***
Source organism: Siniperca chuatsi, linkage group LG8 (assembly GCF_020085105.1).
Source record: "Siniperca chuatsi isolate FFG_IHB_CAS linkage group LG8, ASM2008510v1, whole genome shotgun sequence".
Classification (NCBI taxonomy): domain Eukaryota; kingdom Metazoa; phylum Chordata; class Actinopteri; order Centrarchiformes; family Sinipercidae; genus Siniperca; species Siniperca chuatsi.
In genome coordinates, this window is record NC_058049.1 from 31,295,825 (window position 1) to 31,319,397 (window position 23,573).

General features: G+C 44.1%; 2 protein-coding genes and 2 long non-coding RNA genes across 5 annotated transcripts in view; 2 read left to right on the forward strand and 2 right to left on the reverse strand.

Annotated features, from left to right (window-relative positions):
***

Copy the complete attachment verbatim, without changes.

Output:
Source organism: Siniperca chuatsi, linkage group LG8 (assembly GCF_020085105.1).
Source record: "Siniperca chuatsi isolate FFG_IHB_CAS linkage group LG8, ASM2008510v1, whole genome shotgun sequence".
Classification (NCBI taxonomy): domain Eukaryota; kingdom Metazoa; phylum Chordata; class Actinopteri; order Centrarchiformes; family Sinipercidae; genus Siniperca; species Siniperca chuatsi.
In genome coordinates, this window is record NC_058049.1 from 31,295,825 (window position 1) to 31,319,397 (window position 23,573).

General features: G+C 44.1%; 2 protein-coding genes and 2 long non-coding RNA genes across 5 annotated transcripts in view; 2 read left to right on the forward strand and 2 right to left on the reverse strand.

Annotated features, from left to right (window-relative positions):